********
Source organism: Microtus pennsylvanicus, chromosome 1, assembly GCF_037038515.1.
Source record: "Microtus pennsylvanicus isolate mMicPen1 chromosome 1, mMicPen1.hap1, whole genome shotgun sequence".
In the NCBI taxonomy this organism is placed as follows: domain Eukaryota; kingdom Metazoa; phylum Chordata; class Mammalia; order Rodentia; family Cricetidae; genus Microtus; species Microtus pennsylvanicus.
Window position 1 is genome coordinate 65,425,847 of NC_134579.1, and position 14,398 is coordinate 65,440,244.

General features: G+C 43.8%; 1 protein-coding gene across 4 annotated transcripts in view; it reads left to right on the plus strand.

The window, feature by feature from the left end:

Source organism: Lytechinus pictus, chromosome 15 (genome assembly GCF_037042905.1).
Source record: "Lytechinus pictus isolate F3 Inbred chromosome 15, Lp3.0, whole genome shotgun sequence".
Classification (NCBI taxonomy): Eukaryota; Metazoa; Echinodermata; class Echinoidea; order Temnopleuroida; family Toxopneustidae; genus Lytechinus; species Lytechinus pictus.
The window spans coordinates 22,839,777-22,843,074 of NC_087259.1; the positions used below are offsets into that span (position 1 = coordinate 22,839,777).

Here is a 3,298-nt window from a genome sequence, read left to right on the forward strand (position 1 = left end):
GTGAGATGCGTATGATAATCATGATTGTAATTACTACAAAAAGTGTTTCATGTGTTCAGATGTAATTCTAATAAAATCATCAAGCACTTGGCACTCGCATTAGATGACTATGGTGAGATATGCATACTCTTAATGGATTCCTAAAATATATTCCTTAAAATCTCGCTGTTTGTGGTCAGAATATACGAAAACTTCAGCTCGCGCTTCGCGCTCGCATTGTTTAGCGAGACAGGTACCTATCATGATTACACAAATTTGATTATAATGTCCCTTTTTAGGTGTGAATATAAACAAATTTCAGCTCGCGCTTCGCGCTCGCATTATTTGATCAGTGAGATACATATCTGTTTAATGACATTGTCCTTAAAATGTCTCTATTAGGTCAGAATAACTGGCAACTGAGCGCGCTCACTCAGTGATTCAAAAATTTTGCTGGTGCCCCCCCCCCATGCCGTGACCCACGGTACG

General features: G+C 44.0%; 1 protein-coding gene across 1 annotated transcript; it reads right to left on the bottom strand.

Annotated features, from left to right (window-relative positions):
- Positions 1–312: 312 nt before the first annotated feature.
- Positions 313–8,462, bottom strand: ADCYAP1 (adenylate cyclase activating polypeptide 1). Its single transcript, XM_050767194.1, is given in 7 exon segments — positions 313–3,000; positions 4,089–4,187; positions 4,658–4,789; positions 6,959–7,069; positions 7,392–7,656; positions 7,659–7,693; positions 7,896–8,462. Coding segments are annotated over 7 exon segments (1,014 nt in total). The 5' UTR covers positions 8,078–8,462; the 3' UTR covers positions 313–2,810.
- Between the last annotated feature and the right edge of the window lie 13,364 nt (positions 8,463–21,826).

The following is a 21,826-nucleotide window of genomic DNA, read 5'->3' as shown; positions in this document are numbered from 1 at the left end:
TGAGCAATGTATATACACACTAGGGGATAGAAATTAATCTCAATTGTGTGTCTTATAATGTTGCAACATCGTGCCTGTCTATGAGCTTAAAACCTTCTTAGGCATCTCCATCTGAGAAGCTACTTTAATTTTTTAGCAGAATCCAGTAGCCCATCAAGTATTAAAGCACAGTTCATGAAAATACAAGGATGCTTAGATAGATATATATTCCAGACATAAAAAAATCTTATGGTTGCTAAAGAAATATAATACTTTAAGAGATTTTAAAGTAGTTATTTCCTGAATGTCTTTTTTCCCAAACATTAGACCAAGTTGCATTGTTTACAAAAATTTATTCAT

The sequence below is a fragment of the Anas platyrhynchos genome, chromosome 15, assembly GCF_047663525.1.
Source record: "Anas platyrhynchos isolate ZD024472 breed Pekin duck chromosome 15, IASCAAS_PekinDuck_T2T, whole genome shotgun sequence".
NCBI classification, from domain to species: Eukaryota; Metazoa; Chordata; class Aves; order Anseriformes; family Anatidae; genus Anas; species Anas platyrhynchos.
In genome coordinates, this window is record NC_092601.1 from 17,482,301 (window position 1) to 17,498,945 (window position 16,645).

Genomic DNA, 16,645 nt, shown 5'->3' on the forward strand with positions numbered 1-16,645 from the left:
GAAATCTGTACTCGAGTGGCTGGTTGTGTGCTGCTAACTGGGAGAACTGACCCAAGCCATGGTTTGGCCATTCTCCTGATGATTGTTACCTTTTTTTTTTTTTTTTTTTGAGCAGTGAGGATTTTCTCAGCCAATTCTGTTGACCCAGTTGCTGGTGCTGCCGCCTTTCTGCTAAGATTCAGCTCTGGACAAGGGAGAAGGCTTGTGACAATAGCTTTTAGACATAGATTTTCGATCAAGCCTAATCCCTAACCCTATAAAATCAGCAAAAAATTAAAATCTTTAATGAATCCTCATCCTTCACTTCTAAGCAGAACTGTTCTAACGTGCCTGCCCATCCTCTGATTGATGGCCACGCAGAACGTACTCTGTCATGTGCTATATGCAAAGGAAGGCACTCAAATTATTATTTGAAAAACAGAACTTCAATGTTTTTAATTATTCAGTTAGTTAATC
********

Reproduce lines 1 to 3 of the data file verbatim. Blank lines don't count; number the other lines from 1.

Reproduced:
Source organism: Microtus pennsylvanicus, chromosome 1, assembly GCF_037038515.1.
Source record: "Microtus pennsylvanicus isolate mMicPen1 chromosome 1, mMicPen1.hap1, whole genome shotgun sequence".
In the NCBI taxonomy this organism is placed as follows: domain Eukaryota; kingdom Metazoa; phylum Chordata; class Mammalia; order Rodentia; family Cricetidae; genus Microtus; species Microtus pennsylvanicus.